There also needs to be some serious media education in places where people hold onto ideas that have no basis no more than some of the voodoo practices, all based on ignorance and superstition. Keratin, for God's sake show them they might as well be chewing on their toenails. That's just how stupid such a practice is. Slap some of those posters around the towns and villages!

sharyn w.
sharyn w4 years ago

I want Rhino's to live. But how many times can you sedate such a large animal without some negative effects. Rhino's need their horns for defending themselves and their territory. They use their horn to dig for water in dry water beds during drought. They use their horns in the same way for digging up roots when food is scarce. What about the mental and emotional trauma on top of the physical trauma when their horn has been shortened and/or removed. Who's going to do the horn shortening? Are there going to be any competent skilled professionals in Rhino horn shortening available to do the procedure? Or just any rancher,ranch hands,and/or just anybody with a saw,ax,machete etc? I can think of many more questions about the feasibility of this idea that are far worse then what I already stated. The intentions 'could' be considered good for the Rhino, but most of us have heard the expression "the road to hell is paved with good intentions" even without a financial incentive(profit from Rhino horns).The thought and/or cost of what the Rhino's will endure having this done is just deplorable and sickening.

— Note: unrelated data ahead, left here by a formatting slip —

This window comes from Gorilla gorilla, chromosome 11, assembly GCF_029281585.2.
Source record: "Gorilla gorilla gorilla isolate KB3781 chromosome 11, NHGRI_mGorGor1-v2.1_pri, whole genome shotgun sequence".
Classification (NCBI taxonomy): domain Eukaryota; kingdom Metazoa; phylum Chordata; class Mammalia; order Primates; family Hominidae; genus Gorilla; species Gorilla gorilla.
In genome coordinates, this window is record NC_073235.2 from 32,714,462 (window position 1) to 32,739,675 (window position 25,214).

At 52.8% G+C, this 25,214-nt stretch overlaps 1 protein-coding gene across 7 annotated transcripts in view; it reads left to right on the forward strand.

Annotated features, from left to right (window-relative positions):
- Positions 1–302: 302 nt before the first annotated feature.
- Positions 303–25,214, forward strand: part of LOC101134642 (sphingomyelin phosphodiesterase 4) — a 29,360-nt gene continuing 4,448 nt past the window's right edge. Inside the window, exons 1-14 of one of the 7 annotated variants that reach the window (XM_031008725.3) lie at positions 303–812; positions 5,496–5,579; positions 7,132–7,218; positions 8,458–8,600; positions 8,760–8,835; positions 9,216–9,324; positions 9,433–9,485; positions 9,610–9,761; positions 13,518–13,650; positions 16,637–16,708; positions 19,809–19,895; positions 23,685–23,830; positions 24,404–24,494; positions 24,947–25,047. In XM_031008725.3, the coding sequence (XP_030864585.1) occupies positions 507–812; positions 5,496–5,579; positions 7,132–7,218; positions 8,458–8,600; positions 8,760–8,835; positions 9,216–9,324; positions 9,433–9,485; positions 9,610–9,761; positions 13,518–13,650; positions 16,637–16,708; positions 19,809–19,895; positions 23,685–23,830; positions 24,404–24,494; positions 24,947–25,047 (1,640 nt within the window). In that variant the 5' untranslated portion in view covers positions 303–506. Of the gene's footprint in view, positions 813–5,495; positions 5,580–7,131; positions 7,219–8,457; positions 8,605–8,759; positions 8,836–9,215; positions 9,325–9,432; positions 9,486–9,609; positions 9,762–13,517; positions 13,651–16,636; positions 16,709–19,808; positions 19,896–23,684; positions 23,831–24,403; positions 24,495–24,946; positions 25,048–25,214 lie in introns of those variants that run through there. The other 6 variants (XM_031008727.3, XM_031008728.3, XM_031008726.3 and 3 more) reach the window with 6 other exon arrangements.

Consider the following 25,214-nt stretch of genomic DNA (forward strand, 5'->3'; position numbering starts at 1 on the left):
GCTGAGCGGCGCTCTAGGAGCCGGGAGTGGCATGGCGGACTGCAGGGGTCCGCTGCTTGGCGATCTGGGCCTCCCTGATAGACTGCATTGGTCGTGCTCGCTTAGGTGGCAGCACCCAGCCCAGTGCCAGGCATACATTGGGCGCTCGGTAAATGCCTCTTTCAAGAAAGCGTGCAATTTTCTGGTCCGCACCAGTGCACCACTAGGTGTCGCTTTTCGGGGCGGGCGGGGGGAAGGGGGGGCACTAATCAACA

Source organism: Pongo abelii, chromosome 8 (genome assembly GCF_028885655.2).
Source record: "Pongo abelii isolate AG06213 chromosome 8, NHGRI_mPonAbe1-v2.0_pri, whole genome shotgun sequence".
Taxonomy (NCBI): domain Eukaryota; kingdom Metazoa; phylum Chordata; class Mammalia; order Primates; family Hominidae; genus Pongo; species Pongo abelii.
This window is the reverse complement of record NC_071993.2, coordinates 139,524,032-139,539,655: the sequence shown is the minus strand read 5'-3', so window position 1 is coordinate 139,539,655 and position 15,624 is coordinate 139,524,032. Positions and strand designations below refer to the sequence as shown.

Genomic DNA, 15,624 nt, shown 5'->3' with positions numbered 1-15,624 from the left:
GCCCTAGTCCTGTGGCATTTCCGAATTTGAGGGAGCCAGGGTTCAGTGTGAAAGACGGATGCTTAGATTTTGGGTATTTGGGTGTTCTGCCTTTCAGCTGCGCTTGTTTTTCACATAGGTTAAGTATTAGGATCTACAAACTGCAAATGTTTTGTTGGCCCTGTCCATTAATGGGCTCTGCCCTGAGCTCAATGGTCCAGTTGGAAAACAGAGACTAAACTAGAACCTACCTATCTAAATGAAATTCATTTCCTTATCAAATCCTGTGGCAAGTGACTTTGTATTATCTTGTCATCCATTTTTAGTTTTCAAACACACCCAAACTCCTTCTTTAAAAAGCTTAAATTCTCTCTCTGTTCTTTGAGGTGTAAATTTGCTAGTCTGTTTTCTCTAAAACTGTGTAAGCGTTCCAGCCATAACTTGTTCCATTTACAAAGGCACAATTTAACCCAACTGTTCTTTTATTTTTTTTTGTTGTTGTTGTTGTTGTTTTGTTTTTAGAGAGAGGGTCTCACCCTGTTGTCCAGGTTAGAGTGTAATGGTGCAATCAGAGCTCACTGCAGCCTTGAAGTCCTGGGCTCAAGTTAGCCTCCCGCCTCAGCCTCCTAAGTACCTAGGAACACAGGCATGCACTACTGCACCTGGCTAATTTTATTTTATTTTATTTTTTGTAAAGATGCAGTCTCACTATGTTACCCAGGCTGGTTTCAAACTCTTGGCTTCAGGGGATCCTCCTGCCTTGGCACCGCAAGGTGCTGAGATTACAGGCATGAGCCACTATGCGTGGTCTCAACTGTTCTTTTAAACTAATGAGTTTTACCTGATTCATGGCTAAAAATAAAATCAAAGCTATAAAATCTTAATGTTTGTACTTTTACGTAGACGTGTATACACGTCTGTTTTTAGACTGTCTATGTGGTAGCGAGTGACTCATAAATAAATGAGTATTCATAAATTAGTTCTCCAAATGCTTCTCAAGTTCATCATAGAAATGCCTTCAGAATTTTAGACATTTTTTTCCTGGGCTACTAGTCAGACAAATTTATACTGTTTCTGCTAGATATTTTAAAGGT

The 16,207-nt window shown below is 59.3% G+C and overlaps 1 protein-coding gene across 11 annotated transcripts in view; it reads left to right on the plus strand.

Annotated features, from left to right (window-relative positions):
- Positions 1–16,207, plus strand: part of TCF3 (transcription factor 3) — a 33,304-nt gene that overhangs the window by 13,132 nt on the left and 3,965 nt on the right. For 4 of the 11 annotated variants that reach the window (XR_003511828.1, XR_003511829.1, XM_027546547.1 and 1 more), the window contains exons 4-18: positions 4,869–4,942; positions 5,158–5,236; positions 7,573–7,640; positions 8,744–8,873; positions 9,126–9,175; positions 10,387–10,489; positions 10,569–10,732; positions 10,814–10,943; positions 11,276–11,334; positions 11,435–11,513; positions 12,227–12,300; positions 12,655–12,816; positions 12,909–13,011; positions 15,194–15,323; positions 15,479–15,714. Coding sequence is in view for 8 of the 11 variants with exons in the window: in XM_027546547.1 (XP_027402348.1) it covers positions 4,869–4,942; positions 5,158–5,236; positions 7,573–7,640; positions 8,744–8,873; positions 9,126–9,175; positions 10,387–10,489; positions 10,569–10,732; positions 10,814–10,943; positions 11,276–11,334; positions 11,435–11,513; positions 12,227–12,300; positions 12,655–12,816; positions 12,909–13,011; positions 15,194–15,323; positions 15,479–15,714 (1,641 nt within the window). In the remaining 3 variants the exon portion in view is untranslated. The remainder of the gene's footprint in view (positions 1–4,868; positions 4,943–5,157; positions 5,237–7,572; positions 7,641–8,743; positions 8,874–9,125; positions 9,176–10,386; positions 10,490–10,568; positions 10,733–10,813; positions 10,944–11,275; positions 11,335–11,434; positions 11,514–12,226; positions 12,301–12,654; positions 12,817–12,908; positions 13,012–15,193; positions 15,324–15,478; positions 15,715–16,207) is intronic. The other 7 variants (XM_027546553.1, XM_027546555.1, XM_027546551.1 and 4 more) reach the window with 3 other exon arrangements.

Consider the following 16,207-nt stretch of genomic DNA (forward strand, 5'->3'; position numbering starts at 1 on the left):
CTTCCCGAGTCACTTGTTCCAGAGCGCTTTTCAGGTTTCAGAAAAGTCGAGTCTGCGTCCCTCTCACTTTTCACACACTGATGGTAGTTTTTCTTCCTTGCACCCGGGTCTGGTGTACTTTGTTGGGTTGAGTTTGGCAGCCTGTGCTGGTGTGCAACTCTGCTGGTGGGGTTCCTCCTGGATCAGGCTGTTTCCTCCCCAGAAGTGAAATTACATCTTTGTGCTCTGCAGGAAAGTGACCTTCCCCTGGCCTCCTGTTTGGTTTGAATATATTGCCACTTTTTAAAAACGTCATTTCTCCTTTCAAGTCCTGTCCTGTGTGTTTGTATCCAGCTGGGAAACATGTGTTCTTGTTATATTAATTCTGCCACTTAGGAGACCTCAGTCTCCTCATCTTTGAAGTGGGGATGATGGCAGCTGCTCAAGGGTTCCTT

Ewelina Grobelna
Ewelina Grobelna4 years ago

who voted yes??????????????????? how about EDUCATING PPL rather than feeding their stupidity? Do you want same lot for rhinos that will be farmed and mistreated as chickens are in teh mass production???? because that's what it will be. You think ppl who poach care enough about the animal to treat it with care on the farm? they will barely feed just enough to get teh horn! and will not care if they suffer or not! ONLY education will make ppl stop being thoughtless monsters not aproval of their actions via legalizing it......